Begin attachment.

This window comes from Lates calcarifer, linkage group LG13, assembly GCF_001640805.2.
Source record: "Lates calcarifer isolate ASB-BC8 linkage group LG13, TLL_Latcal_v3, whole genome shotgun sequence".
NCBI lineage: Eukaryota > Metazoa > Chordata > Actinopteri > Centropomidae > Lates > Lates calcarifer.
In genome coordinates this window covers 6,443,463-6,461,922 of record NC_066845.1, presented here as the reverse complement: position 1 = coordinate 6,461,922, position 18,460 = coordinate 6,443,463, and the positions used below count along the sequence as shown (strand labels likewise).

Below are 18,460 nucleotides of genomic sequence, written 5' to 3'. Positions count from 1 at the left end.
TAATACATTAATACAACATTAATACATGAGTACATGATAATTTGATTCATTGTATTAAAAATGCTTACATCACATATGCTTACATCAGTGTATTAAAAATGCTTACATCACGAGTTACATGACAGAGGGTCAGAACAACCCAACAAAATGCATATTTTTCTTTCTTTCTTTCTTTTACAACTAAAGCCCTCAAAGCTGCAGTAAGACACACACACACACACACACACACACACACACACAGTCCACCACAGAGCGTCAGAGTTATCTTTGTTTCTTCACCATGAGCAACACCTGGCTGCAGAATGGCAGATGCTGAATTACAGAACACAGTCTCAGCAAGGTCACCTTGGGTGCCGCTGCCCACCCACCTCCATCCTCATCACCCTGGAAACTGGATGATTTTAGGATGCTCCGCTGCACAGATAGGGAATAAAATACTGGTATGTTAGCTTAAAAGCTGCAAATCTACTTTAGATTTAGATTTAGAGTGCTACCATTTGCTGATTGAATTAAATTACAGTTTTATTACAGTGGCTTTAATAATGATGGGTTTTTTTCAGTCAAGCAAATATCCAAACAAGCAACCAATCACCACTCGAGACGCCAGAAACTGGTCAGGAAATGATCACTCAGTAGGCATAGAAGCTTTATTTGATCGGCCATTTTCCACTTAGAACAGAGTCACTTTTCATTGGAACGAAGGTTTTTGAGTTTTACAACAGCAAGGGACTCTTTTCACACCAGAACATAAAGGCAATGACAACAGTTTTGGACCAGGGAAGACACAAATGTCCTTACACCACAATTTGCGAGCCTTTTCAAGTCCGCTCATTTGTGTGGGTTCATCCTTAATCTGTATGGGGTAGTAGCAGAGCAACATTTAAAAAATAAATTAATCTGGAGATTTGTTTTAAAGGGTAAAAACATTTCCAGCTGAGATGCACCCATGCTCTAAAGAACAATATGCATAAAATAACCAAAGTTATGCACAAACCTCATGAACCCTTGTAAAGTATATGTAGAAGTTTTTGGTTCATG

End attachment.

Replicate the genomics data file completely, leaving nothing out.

This window comes from Lates calcarifer, linkage group LG13, assembly GCF_001640805.2.
Source record: "Lates calcarifer isolate ASB-BC8 linkage group LG13, TLL_Latcal_v3, whole genome shotgun sequence".
NCBI lineage: Eukaryota > Metazoa > Chordata > Actinopteri > Centropomidae > Lates > Lates calcarifer.
In genome coordinates this window covers 6,443,463-6,461,922 of record NC_066845.1, presented here as the reverse complement: position 1 = coordinate 6,461,922, position 18,460 = coordinate 6,443,463, and the positions used below count along the sequence as shown (strand labels likewise).

Below are 18,460 nucleotides of genomic sequence, written 5' to 3'. Positions count from 1 at the left end.
TAATACATTAATACAACATTAATACATGAGTACATGATAATTTGATTCATTGTATTAAAAATGCTTACATCACATATGCTTACATCAGTGTATTAAAAATGCTTACATCACGAGTTACATGACAGAGGGTCAGAACAACCCAACAAAATGCATATTTTTCTTTCTTTCTTTCTTTTACAACTAAAGCCCTCAAAGCTGCAGTAAGACACACACACACACACACACACACACACACACACAGTCCACCACAGAGCGTCAGAGTTATCTTTGTTTCTTCACCATGAGCAACACCTGGCTGCAGAATGGCAGATGCTGAATTACAGAACACAGTCTCAGCAAGGTCACCTTGGGTGCCGCTGCCCACCCACCTCCATCCTCATCACCCTGGAAACTGGATGATTTTAGGATGCTCCGCTGCACAGATAGGGAATAAAATACTGGTATGTTAGCTTAAAAGCTGCAAATCTACTTTAGATTTAGATTTAGAGTGCTACCATTTGCTGATTGAATTAAATTACAGTTTTATTACAGTGGCTTTAATAATGATGGGTTTTTTTCAGTCAAGCAAATATCCAAACAAGCAACCAATCACCACTCGAGACGCCAGAAACTGGTCAGGAAATGATCACTCAGTAGGCATAGAAGCTTTATTTGATCGGCCATTTTCCACTTAGAACAGAGTCACTTTTCATTGGAACGAAGGTTTTTGAGTTTTACAACAGCAAGGGACTCTTTTCACACCAGAACATAAAGGCAATGACAACAGTTTTGGACCAGGGAAGACACAAATGTCCTTACACCACAATTTGCGAGCCTTTTCAAGTCCGCTCATTTGTGTGGGTTCATCCTTAATCTGTATGGGGTAGTAGCAGAGCAACATTTAAAAAATAAATTAATCTGGAGATTTGTTTTAAAGGGTAAAAACATTTCCAGCTGAGATGCACCCATGCTCTAAAGAACAATATGCATAAAATAACCAAAGTTATGCACAAACCTCATGAACCCTTGTAAAGTATATGTAGAAGTTTTTGGTTCATG